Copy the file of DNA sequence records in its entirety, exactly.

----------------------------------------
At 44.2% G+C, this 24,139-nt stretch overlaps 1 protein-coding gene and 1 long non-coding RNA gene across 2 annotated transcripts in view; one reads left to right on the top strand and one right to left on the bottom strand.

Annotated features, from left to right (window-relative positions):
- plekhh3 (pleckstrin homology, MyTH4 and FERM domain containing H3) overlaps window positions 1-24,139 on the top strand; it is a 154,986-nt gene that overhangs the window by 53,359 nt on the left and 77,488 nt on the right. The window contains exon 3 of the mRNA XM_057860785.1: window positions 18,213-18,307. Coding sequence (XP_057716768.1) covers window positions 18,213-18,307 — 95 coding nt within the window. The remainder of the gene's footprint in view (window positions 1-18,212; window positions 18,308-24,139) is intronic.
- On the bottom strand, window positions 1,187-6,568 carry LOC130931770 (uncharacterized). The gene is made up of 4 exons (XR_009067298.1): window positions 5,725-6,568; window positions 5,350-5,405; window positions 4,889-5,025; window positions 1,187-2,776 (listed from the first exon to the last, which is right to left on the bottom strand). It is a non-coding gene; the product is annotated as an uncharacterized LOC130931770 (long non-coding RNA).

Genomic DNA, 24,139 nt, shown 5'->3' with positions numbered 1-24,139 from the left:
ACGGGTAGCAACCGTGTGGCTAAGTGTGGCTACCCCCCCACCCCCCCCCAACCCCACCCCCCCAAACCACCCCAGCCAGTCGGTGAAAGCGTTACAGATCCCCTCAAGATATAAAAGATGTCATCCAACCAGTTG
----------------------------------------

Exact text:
At 44.2% G+C, this 24,139-nt stretch overlaps 1 protein-coding gene and 1 long non-coding RNA gene across 2 annotated transcripts in view; one reads left to right on the top strand and one right to left on the bottom strand.

Annotated features, from left to right (window-relative positions):
- plekhh3 (pleckstrin homology, MyTH4 and FERM domain containing H3) overlaps window positions 1-24,139 on the top strand; it is a 154,986-nt gene that overhangs the window by 53,359 nt on the left and 77,488 nt on the right. The window contains exon 3 of the mRNA XM_057860785.1: window positions 18,213-18,307. Coding sequence (XP_057716768.1) covers window positions 18,213-18,307 — 95 coding nt within the window. The remainder of the gene's footprint in view (window positions 1-18,212; window positions 18,308-24,139) is intronic.
- On the bottom strand, window positions 1,187-6,568 carry LOC130931770 (uncharacterized). The gene is made up of 4 exons (XR_009067298.1): window positions 5,725-6,568; window positions 5,350-5,405; window positions 4,889-5,025; window positions 1,187-2,776 (listed from the first exon to the last, which is right to left on the bottom strand). It is a non-coding gene; the product is annotated as an uncharacterized LOC130931770 (long non-coding RNA).

Genomic DNA, 24,139 nt, shown 5'->3' with positions numbered 1-24,139 from the left:
ACGGGTAGCAACCGTGTGGCTAAGTGTGGCTACCCCCCCACCCCCCCCCAACCCCACCCCCCCAAACCACCCCAGCCAGTCGGTGAAAGCGTTACAGATCCCCTCAAGATATAAAAGATGTCATCCAACCAGTTG